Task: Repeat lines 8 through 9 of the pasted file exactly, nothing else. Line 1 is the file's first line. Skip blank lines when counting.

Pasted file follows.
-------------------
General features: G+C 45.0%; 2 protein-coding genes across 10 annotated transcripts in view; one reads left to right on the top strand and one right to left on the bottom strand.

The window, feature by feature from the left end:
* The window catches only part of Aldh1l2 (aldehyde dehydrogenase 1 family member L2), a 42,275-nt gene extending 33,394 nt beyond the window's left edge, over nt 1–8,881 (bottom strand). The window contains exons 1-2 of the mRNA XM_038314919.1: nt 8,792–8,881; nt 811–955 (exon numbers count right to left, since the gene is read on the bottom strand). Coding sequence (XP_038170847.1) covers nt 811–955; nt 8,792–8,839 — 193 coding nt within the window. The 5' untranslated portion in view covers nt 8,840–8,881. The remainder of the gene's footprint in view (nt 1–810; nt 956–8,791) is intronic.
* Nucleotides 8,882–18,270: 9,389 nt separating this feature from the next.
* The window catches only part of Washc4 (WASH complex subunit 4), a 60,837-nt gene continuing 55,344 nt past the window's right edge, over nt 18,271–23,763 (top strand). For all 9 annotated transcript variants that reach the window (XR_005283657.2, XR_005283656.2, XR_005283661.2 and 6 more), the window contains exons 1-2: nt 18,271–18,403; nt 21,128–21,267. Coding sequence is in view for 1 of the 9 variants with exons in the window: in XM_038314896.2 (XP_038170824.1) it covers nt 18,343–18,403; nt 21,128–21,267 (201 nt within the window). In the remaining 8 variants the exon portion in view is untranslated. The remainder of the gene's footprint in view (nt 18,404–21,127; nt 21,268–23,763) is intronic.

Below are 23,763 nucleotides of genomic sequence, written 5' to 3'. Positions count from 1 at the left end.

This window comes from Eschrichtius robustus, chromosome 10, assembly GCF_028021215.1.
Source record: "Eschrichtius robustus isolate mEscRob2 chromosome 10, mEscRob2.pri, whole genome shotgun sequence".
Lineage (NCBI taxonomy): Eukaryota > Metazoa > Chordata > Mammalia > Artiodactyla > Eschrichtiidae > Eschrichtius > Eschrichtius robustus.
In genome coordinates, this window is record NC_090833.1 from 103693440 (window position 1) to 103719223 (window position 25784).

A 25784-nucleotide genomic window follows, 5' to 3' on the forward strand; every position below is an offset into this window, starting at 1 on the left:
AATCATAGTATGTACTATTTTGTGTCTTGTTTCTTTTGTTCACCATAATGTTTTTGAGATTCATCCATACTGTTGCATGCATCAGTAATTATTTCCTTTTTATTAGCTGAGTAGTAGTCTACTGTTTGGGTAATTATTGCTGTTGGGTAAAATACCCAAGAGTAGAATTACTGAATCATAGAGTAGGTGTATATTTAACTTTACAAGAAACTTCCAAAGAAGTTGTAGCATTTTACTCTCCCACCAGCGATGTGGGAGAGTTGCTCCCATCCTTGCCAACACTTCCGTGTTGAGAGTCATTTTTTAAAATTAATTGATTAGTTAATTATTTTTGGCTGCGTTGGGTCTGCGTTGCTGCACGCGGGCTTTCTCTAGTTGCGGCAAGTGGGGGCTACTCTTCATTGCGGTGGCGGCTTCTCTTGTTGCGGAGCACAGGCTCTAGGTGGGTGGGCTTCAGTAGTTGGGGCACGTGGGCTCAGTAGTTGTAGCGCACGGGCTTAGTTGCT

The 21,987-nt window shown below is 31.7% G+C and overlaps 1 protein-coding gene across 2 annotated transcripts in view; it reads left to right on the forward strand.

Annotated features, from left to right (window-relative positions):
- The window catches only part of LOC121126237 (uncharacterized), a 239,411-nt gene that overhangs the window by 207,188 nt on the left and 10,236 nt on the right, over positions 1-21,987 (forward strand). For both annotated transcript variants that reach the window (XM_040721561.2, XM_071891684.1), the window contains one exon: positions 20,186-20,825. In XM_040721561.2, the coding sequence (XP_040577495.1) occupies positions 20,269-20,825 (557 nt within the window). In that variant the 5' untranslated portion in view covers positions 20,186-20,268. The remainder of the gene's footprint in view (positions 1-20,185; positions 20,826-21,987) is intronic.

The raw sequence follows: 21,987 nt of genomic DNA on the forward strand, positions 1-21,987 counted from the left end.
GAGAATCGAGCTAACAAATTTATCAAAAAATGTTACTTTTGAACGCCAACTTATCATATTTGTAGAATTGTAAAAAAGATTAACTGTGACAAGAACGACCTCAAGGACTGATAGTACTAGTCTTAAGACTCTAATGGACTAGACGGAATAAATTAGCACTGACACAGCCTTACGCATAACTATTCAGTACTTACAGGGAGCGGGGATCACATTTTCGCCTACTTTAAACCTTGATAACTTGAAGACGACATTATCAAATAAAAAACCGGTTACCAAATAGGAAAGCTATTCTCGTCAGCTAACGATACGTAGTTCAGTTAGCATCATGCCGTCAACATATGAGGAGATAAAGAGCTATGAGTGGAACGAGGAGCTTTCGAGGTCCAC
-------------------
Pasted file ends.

Source record: "Eschrichtius robustus isolate mEscRob2 chromosome 10, mEscRob2.pri, whole genome shotgun sequence".
Lineage (NCBI taxonomy): Eukaryota > Metazoa > Chordata > Mammalia > Artiodactyla > Eschrichtiidae > Eschrichtius > Eschrichtius robustus.